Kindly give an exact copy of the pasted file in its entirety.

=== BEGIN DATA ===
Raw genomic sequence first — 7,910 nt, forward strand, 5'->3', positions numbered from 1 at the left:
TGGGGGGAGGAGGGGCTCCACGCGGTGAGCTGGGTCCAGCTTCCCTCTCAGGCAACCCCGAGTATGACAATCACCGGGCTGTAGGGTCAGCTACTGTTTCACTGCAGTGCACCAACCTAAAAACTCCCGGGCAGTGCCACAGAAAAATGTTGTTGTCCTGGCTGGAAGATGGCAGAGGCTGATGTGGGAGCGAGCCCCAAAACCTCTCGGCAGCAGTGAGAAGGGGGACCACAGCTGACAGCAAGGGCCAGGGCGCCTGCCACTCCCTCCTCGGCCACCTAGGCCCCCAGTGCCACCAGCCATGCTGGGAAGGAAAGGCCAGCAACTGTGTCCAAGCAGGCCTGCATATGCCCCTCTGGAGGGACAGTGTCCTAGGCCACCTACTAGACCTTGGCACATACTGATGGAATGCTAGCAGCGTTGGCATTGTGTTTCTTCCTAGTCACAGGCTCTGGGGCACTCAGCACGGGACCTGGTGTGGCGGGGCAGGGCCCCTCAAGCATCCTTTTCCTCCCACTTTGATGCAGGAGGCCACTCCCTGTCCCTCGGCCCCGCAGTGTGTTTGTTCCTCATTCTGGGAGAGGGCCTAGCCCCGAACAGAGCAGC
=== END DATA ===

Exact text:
Raw genomic sequence first — 7,910 nt, forward strand, 5'->3', positions numbered from 1 at the left:
TGGGGGGAGGAGGGGCTCCACGCGGTGAGCTGGGTCCAGCTTCCCTCTCAGGCAACCCCGAGTATGACAATCACCGGGCTGTAGGGTCAGCTACTGTTTCACTGCAGTGCACCAACCTAAAAACTCCCGGGCAGTGCCACAGAAAAATGTTGTTGTCCTGGCTGGAAGATGGCAGAGGCTGATGTGGGAGCGAGCCCCAAAACCTCTCGGCAGCAGTGAGAAGGGGGACCACAGCTGACAGCAAGGGCCAGGGCGCCTGCCACTCCCTCCTCGGCCACCTAGGCCCCCAGTGCCACCAGCCATGCTGGGAAGGAAAGGCCAGCAACTGTGTCCAAGCAGGCCTGCATATGCCCCTCTGGAGGGACAGTGTCCTAGGCCACCTACTAGACCTTGGCACATACTGATGGAATGCTAGCAGCGTTGGCATTGTGTTTCTTCCTAGTCACAGGCTCTGGGGCACTCAGCACGGGACCTGGTGTGGCGGGGCAGGGCCCCTCAAGCATCCTTTTCCTCCCACTTTGATGCAGGAGGCCACTCCCTGTCCCTCGGCCCCGCAGTGTGTTTGTTCCTCATTCTGGGAGAGGGCCTAGCCCCGAACAGAGCAGC